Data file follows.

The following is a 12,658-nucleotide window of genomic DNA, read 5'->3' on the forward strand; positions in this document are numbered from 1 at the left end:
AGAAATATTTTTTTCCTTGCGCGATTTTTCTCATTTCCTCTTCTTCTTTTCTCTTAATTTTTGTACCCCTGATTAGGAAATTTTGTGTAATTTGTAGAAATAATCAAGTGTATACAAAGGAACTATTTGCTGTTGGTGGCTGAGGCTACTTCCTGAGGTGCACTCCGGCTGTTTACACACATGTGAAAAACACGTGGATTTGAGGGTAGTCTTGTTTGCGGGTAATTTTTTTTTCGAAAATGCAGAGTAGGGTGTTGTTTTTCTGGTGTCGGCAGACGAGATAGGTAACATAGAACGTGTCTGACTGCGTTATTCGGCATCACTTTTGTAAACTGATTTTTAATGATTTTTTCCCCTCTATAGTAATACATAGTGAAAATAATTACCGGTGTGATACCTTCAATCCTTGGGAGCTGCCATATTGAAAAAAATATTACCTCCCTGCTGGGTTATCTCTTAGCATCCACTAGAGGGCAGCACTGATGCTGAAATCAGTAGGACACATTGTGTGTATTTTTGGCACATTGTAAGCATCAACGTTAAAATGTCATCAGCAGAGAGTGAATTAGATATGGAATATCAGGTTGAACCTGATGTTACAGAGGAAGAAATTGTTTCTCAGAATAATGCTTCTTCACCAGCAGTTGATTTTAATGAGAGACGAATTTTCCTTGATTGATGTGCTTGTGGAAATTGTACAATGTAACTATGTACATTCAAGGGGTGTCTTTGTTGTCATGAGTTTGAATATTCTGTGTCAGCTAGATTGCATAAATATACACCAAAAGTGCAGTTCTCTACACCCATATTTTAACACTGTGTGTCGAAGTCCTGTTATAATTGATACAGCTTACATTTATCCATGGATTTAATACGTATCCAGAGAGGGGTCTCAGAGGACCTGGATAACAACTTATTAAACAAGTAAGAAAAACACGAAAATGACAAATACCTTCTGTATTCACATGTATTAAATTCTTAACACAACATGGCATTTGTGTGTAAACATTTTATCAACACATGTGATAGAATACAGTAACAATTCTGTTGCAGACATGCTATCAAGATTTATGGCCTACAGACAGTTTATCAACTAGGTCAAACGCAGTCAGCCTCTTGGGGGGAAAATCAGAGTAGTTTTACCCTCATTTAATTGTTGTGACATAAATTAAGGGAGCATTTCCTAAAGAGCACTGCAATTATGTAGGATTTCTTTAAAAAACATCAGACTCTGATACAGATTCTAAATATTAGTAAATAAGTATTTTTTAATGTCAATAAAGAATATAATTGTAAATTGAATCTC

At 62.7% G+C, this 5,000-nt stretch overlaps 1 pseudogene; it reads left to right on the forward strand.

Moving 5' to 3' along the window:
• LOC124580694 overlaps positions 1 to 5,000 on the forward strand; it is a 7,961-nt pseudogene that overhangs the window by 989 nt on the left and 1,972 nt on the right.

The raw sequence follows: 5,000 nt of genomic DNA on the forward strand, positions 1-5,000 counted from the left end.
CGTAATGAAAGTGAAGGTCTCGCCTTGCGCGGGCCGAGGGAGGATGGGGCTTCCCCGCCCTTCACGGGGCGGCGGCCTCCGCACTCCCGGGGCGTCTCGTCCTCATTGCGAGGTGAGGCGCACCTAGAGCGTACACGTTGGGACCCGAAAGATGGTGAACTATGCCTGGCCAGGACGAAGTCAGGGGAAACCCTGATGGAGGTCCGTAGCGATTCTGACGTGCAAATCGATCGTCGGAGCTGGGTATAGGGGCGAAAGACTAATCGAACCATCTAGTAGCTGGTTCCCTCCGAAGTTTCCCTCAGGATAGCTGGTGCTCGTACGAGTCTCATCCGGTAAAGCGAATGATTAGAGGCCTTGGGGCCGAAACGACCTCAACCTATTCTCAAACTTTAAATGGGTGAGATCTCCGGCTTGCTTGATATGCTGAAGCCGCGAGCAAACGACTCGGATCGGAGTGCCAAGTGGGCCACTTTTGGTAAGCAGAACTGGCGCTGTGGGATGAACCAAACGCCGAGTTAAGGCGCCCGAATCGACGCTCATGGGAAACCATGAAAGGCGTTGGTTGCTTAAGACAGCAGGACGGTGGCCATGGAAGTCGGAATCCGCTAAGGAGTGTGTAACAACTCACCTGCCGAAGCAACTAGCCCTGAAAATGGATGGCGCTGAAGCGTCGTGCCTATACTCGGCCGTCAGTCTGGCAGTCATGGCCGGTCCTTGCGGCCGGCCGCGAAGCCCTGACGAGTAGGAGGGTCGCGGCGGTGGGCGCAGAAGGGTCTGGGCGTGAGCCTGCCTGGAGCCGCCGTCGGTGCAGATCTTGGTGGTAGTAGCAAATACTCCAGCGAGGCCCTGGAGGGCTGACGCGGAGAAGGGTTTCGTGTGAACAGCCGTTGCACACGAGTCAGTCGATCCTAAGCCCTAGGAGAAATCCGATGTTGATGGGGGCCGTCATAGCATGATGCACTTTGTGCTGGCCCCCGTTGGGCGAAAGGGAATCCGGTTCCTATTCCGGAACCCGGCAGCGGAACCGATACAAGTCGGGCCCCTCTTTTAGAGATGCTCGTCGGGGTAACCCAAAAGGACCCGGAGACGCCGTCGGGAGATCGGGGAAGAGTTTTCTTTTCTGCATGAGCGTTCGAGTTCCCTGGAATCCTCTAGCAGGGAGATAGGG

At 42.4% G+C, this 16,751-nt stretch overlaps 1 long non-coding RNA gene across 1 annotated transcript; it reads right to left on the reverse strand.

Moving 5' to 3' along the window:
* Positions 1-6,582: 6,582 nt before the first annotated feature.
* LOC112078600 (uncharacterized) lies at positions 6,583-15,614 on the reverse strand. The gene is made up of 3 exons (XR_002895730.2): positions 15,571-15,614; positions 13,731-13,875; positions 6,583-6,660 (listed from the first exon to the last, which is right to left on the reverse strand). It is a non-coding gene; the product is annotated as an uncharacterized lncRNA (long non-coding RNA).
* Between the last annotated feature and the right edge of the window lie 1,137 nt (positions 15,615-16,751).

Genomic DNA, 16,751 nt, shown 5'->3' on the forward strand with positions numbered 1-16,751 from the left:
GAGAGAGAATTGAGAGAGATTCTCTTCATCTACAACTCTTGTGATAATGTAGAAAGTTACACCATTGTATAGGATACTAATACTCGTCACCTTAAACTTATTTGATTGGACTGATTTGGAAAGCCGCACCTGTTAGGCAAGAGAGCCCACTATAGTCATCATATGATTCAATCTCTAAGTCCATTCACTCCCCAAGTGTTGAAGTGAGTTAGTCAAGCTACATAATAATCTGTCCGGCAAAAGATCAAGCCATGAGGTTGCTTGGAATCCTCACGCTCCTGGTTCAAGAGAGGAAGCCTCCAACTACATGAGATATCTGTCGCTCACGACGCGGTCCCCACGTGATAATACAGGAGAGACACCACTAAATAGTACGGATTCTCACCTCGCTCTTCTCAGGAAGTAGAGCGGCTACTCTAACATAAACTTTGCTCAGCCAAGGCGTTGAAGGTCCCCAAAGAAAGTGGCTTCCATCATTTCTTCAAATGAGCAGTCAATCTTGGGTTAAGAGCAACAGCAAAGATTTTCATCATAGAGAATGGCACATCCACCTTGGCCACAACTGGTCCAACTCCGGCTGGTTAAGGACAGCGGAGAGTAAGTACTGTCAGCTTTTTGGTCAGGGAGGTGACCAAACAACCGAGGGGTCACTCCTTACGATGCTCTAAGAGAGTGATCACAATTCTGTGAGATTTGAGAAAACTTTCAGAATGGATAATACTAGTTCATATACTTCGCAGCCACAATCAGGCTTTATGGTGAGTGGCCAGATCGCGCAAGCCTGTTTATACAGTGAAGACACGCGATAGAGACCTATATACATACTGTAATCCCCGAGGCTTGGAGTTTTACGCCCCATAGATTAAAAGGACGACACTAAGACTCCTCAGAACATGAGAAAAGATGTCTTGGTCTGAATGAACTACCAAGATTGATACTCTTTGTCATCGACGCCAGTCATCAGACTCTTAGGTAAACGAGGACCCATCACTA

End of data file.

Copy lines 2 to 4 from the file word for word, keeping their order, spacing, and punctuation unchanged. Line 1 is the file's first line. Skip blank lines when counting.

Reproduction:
AGAAATATTTTTTTCCTTGCGCGATTTTTCTCATTTCCTCTTCTTCTTTTCTCTTAATTTTTGTACCCCTGATTAGGAAATTTTGTGTAATTTGTAGAAATAATCAAGTGTATACAAAGGAACTATTTGCTGTTGGTGGCTGAGGCTACTTCCTGAGGTGCACTCCGGCTGTTTACACACATGTGAAAAACACGTGGATTTGAGGGTAGTCTTGTTTGCGGGTAATTTTTTTTTCGAAAATGCAGAGTAGGGTGTTGTTTTTCTGGTGTCGGCAGACGAGATAGGTAACATAGAACGTGTCTGACTGCGTTATTCGGCATCACTTTTGTAAACTGATTTTTAATGATTTTTTCCCCTCTATAGTAATACATAGTGAAAATAATTACCGGTGTGATACCTTCAATCCTTGGGAGCTGCCATATTGAAAAAAATATTACCTCCCTGCTGGGTTATCTCTTAGCATCCACTAGAGGGCAGCACTGATGCTGAAATCAGTAGGACACATTGTGTGTATTTTTGGCACATTGTAAGCATCAACGTTAAAATGTCATCAGCAGAGAGTGAATTAGATATGGAATATCAGGTTGAACCTGATGTTACAGAGGAAGAAATTGTTTCTCAGAATAATGCTTCTTCACCAGCAGTTGATTTTAATGAGAGACGAATTTTCCTTGATTGATGTGCTTGTGGAAATTGTACAATGTAACTATGTACATTCAAGGGGTGTCTTTGTTGTCATGAGTTTGAATATTCTGTGTCAGCTAGATTGCATAAATATACACCAAAAGTGCAGTTCTCTACACCCATATTTTAACACTGTGTGTCGAAGTCCTGTTATAATTGATACAGCTTACATTTATCCATGGATTTAATACGTATCCAGAGAGGGGTCTCAGAGGACCTGGATAACAACTTATTAAACAAGTAAGAAAAACACGAAAATGACAAATACCTTCTGTATTCACATGTATTAAATTCTTAACACAACATGGCATTTGTGTGTAAACATTTTATCAACACATGTGATAGAATACAGTAACAATTCTGTTGCAGACATGCTATCAAGATTTATGGCCTACAGACAGTTTATCAACTAGGTCAAACGCAGTCAGCCTCTTGGGGGGAAAATCAGAGTAGTTTTACCCTCATTTAATTGTTGTGACATAAATTAAGGGAGCATTTCCTAAAGAGCACTGCAATTATGTAGGATTTCTTTAAAAAACATCAGACTCTGATACAGATTCTAAATATTAGTAAATAAGTATTTTTTAATGTCAATAAAGAATATAATTGTAAATTGAATCTC

At 62.7% G+C, this 5,000-nt stretch overlaps 1 pseudogene; it reads left to right on the forward strand.

Moving 5' to 3' along the window: